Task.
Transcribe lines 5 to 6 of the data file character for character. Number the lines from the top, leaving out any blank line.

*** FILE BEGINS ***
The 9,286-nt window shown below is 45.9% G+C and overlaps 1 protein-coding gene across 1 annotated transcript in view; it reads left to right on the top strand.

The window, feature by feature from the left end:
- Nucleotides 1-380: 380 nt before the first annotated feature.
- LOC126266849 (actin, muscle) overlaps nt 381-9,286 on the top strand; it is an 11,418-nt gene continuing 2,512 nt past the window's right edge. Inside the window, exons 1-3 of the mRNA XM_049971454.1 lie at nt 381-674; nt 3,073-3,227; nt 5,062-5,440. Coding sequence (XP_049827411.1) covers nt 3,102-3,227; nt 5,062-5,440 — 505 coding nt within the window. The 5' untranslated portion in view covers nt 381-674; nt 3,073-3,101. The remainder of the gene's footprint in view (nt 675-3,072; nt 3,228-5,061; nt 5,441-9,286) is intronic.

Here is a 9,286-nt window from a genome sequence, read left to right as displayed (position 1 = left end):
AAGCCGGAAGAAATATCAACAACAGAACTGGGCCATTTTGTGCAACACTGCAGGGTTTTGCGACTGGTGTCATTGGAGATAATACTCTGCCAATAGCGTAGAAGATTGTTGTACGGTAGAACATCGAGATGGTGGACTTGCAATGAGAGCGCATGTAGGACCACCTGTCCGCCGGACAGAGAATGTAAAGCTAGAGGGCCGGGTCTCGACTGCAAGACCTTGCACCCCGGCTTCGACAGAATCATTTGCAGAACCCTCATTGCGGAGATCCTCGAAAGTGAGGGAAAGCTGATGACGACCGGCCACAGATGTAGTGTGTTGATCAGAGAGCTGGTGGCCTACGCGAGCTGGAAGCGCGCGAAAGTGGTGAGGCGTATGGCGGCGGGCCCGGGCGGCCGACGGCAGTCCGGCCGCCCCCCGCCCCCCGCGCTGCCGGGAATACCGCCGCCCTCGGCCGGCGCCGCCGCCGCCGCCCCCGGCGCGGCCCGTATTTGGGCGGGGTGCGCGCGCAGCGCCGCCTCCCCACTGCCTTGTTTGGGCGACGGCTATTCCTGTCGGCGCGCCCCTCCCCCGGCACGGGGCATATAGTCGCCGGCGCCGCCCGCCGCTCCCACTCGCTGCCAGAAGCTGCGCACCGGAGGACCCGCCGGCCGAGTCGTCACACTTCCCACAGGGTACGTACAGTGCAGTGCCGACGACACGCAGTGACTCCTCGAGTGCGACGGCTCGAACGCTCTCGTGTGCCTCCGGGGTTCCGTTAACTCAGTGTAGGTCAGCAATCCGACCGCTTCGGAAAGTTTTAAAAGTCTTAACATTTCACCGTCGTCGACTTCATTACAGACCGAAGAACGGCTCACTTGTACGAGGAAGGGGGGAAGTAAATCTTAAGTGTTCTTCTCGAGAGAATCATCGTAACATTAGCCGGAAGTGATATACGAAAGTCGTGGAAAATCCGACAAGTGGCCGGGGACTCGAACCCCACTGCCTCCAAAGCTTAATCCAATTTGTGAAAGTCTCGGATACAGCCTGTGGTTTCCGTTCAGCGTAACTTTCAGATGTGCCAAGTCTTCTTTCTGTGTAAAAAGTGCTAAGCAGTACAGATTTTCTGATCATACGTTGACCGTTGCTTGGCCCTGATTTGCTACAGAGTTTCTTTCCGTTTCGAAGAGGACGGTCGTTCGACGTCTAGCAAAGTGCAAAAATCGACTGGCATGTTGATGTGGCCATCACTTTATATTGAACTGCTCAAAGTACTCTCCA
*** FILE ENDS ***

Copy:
Here is a 9,286-nt window from a genome sequence, read left to right as displayed (position 1 = left end):
AAGCCGGAAGAAATATCAACAACAGAACTGGGCCATTTTGTGCAACACTGCAGGGTTTTGCGACTGGTGTCATTGGAGATAATACTCTGCCAATAGCGTAGAAGATTGTTGTACGGTAGAACATCGAGATGGTGGACTTGCAATGAGAGCGCATGTAGGACCACCTGTCCGCCGGACAGAGAATGTAAAGCTAGAGGGCCGGGTCTCGACTGCAAGACCTTGCACCCCGGCTTCGACAGAATCATTTGCAGAACCCTCATTGCGGAGATCCTCGAAAGTGAGGGAAAGCTGATGACGACCGGCCACAGATGTAGTGTGTTGATCAGAGAGCTGGTGGCCTACGCGAGCTGGAAGCGCGCGAAAGTGGTGAGGCGTATGGCGGCGGGCCCGGGCGGCCGACGGCAGTCCGGCCGCCCCCCGCCCCCCGCGCTGCCGGGAATACCGCCGCCCTCGGCCGGCGCCGCCGCCGCCGCCCCCGGCGCGGCCCGTATTTGGGCGGGGTGCGCGCGCAGCGCCGCCTCCCCACTGCCTTGTTTGGGCGACGGCTATTCCTGTCGGCGCGCCCCTCCCCCGGCACGGGGCATATAGTCGCCGGCGCCGCCCGCCGCTCCCACTCGCTGCCAGAAGCTGCGCACCGGAGGACCCGCCGGCCGAGTCGTCACACTTCCCACAGGGTACGTACAGTGCAGTGCCGACGACACGCAGTGACTCCTCGAGTGCGACGGCTCGAACGCTCTCGTGTGCCTCCGGGGTTCCGTTAACTCAGTGTAGGTCAGCAATCCGACCGCTTCGGAAAGTTTTAAAAGTCTTAACATTTCACCGTCGTCGACTTCATTACAGACCGAAGAACGGCTCACTTGTACGAGGAAGGGGGGAAGTAAATCTTAAGTGTTCTTCTCGAGAGAATCATCGTAACATTAGCCGGAAGTGATATACGAAAGTCGTGGAAAATCCGACAAGTGGCCGGGGACTCGAACCCCACTGCCTCCAAAGCTTAATCCAATTTGTGAAAGTCTCGGATACAGCCTGTGGTTTCCGTTCAGCGTAACTTTCAGATGTGCCAAGTCTTCTTTCTGTGTAAAAAGTGCTAAGCAGTACAGATTTTCTGATCATACGTTGACCGTTGCTTGGCCCTGATTTGCTACAGAGTTTCTTTCCGTTTCGAAGAGGACGGTCGTTCGACGTCTAGCAAAGTGCAAAAATCGACTGGCATGTTGATGTGGCCATCACTTTATATTGAACTGCTCAAAGTACTCTCCA